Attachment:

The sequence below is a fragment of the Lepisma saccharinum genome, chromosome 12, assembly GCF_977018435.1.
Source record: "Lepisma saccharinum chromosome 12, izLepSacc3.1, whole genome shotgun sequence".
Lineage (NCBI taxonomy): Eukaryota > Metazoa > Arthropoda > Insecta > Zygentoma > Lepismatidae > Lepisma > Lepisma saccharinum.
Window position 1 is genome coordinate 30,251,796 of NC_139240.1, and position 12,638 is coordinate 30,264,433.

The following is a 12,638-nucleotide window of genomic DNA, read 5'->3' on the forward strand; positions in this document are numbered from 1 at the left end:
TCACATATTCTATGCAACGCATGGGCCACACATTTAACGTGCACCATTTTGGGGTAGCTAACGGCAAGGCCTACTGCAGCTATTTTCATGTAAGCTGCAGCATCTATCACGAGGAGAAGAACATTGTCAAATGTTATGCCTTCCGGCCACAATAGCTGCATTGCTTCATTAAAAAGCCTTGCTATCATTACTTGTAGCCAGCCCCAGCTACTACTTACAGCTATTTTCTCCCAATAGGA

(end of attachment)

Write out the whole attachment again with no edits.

The sequence below is a fragment of the Lepisma saccharinum genome, chromosome 12, assembly GCF_977018435.1.
Source record: "Lepisma saccharinum chromosome 12, izLepSacc3.1, whole genome shotgun sequence".
Lineage (NCBI taxonomy): Eukaryota > Metazoa > Arthropoda > Insecta > Zygentoma > Lepismatidae > Lepisma > Lepisma saccharinum.
Window position 1 is genome coordinate 30,251,796 of NC_139240.1, and position 12,638 is coordinate 30,264,433.

The following is a 12,638-nucleotide window of genomic DNA, read 5'->3' on the forward strand; positions in this document are numbered from 1 at the left end:
TCACATATTCTATGCAACGCATGGGCCACACATTTAACGTGCACCATTTTGGGGTAGCTAACGGCAAGGCCTACTGCAGCTATTTTCATGTAAGCTGCAGCATCTATCACGAGGAGAAGAACATTGTCAAATGTTATGCCTTCCGGCCACAATAGCTGCATTGCTTCATTAAAAAGCCTTGCTATCATTACTTGTAGCCAGCCCCAGCTACTACTTACAGCTATTTTCTCCCAATAGGA